Effect of human papillomavirus 16/18 L1 viruslike particle vaccine among young women with preexisting infection: a randomized trial.
JAMA. 2007 Aug 15;298(7):743-53. PMID: 17699008
Division of Cancer Epidemiology and Genetics, National Cancer Institute, Bethesda, Maryland, USA. Hildesha@exchange.nih.gov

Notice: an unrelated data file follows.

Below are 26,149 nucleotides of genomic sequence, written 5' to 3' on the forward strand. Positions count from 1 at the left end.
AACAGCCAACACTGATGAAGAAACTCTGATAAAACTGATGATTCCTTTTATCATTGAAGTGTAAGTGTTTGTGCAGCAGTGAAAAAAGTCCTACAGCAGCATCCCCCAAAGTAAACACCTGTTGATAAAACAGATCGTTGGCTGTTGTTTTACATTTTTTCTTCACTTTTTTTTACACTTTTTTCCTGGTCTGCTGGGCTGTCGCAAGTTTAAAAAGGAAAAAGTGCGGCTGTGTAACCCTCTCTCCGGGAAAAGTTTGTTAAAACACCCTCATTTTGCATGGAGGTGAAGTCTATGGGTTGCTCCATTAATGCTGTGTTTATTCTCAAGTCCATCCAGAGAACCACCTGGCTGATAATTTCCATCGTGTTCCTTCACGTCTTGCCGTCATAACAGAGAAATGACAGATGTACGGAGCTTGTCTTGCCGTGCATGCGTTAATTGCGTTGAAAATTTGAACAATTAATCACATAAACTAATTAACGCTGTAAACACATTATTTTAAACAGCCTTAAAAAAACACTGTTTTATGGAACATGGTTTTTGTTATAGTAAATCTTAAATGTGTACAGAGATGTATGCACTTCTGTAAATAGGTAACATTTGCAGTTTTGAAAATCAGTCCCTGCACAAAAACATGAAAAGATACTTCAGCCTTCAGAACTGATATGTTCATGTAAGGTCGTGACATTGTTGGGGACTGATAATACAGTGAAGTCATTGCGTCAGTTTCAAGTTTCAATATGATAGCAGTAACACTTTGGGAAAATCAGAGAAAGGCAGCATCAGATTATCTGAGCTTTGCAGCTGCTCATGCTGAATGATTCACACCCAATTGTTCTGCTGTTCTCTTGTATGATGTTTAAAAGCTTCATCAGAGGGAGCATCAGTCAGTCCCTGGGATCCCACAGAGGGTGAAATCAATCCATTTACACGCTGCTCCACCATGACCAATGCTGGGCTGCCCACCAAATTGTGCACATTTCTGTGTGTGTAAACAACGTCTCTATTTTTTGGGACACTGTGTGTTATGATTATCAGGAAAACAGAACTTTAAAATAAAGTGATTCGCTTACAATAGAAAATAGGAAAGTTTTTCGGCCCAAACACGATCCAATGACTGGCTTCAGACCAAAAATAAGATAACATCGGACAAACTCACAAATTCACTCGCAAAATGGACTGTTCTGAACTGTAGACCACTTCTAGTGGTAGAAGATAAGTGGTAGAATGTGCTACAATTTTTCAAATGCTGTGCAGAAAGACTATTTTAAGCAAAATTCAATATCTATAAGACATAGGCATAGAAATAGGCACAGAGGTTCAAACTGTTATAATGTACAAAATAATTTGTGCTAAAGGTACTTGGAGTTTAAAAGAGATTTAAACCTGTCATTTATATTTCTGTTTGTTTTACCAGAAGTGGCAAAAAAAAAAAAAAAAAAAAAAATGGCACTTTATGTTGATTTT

CONTEXT: Viruslike particle human papillomavirus (HPV) vaccines were designed to prevent HPV infection and development of cervical precancers and cancer. Women with oncogenic HPV infections might consider vaccination as therapy. OBJECTIVE: To determine whether vaccination against HPV types 16 and 18 increases the rate of viral clearance in women already infected with HPV. DESIGN AND SETTING: Phase 3, masked, community-based randomized trial conducted in 2 provinces of Costa Rica. PARTICIPANTS: A total of 2189 women aged 18 to 25 years who were recruited between June 2004 and December 2005. Participants were positive for HPV DNA at enrollment, had at least 6 months of follow-up, and had follow-up HPV DNA results. INTERVENTION: Participants were randomly assigned to receive 3 doses of a bivalent HPV-16/18 L1 protein viruslike particle AS04 candidate vaccine (n = 1088) or a control hepatitis A vaccine (n = 1101) over 6 months. MAIN OUTCOME MEASURES: Presence of HPV DNA was determined in cervical specimins by a molecular hybridization assay using chemiluminescence with HPV RNA probes and by polymerase chain reaction using SPF10 primers and a line probe assay detection system before vaccination and by polymerase chain reaction after vaccination. We compared rates of type-specific viral clearance using generalized estimating equations methods at the 6-month visit (after 2 doses) and 12-month visit (after 3 doses) in the 2 study groups. RESULTS: There was no evidence of increased viral clearance at 6 or 12 months in the group who received HPV vaccine compared with the control group. Clearance rates for HPV-16/18 infections at 6 months were 33.4% (82/248) in the HPV vaccine group and 31.6% (95/298) in the control group (vaccine efficacy for viral clearance, 2.5%; 95% confidence interval, -9.8% to 13.5%). Human papillomavirus 16/18 clearance rates at 12 months were 48.8% (86/177) in the HPV vaccine group and 49.8% (110/220) in the control group (vaccine efficacy for viral clearance, -2.0%; 95% confidence interval, -24.3% to 16.3%). There was no evidence of a therapeutic effect for other oncogenic or nononcogenic HPV categories, among women receiving all vaccine doses, among women with single infections, or among women stratified by the following entry variables: HPV-16/18 serology, cytologic results, HPV DNA viral load, time since sexual debut, Chlamydia trachomatis or Neisseria gonorrhoeae infection, hormonal contraceptive use, or smoking. CONCLUSION: In women positive for HPV DNA, HPV-16/18 vaccination does not accelerate clearance of the virus and should not be used to treat prevalent infections. TRIAL REGISTRATION: clinicaltrials.gov Identifier: NCT00128661.